Plot territory: Future Junkyards

I was going to say that they seem to be everywhere these days but actually I can only think of three recent ones. But three is a lot right?

The junkyard in Becky Chamber’s A Closed and Common Orbit (reviewed here). The book has two interwoven stories one about an AI trying to live as an embodied being with help from her friends and the second story told in flashback about Jane – a cloned child who (along with other cloned children) works in a giant junkyard on an isolated planet.

The San Jose junkyard zone in Blade Runner 2049.


Without spoiling the plot Ryan Gosling visits this hi-tech scrap heap to interview the owner of an orphanage which turns out to be…a child slave labour workshop where kids recycle hi-tech junk. Given the timing of the film and Chamber’s book it is unlikely either cribbed from the other but the visuals in Blade Runner 2049 almost work as visuals for Chamber’s book.

Less focused on the horrors of child exploitation we’ve also had recently the giant intergalactic junkyard from Thor Ragnarok (review here):


Is it just me or do junkyards only exist on cloudy days?

The city in Borne isn’t technically a junkyard but it has similar tropes of gangs of scavangers making use of the remains of technology but with the twist that it is discarded bio-tech. I guess The Phantom Menace has the child-labour-junkyard trope but without the giant space junkyard.

As a piece of plot territory, the giant junkyard is one that is implictly science-fictional rather than fantasy or at least requires a society in which mass manufacture is a thing and hence the disposal of used goods is a thing. A junkyard can then become a place in which the fringes of society live but also a place where technology can be found.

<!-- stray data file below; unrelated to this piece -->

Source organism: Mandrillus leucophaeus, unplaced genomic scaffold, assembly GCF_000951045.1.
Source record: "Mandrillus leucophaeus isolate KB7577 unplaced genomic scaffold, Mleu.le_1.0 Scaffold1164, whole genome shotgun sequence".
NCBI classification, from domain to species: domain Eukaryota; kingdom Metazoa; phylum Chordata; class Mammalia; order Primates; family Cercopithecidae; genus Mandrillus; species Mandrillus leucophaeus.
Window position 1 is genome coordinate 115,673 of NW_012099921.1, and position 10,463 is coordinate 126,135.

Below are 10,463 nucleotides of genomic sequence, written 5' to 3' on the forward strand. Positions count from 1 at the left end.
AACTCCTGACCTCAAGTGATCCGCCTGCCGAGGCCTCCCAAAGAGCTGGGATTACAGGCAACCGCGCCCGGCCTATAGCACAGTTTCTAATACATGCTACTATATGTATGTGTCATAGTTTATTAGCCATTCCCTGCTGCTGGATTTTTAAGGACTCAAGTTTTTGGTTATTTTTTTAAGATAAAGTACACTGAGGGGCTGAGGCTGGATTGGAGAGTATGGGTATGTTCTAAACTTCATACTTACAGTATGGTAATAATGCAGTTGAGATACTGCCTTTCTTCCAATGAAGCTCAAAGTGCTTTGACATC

A junkyard is also a place that hides in plain sight. They are by their nature visible but exist where people with wealth can ignore them. There is an in-built critique of capitalism (whether an author intends that or not) with an implication of the ugliness of waste. The inhabitants of the junkyard are also people being discarded by their society – the sfnal junkyard is rarely a day job but instead home to gangs or slaves or slave owning gangs.

There’s an implication of secrets, forgotten knowledge, death and also rebirth in the fictional junkyard – dead things coming back to life for good or ill. An alchemical theme to the junkyard.




28 thoughts on “Plot territory: Future Junkyards

  1. It also implies a society that’s rich enough to waste all of that material. In a poor society, all that stuff would be repurposed one way or another.

    A flaw I see in a lot of stories is that they posit a future where 95% of the population lives in crushing poverty, and yet for the most part the world looks like a slum of an otherwise prosperous county, where perhaps only 5% are impoverished. The junkyards are just one example.

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    1. Rey is a junk scavenger in The Force Awakens. The Millenium Falcon is sitting in the junkyard, though (*spoiler*) it is ready to fly.

      Maybe the Falcon was just towed there for unpaid parking tickets.

      Liked by 1 person

  2. Junkyards full of things that work remind me of movie ghost towns where everything works. Food in the general store, candles (sometimes already lit) in the lamps. Full bottles of liquor in the saloon—and the piano works. It’s even pretty much in tune.

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  3. Wen Spencer’s Tinker begins in a junkyard, and it becomes quickly important to the plot because metal and electromagnetism disrupt magic, thus foiling an elaborate assassination plot.

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  4. Actually, the junkyard SF notion that I like best is in Bruce Sterling’s Holy Fire. In that book, fortunes were made by folks mining 20th century junkyards for all their discarded valuable materials, and one of the more important secondary characters is a rich academic who comes from junk-mining money.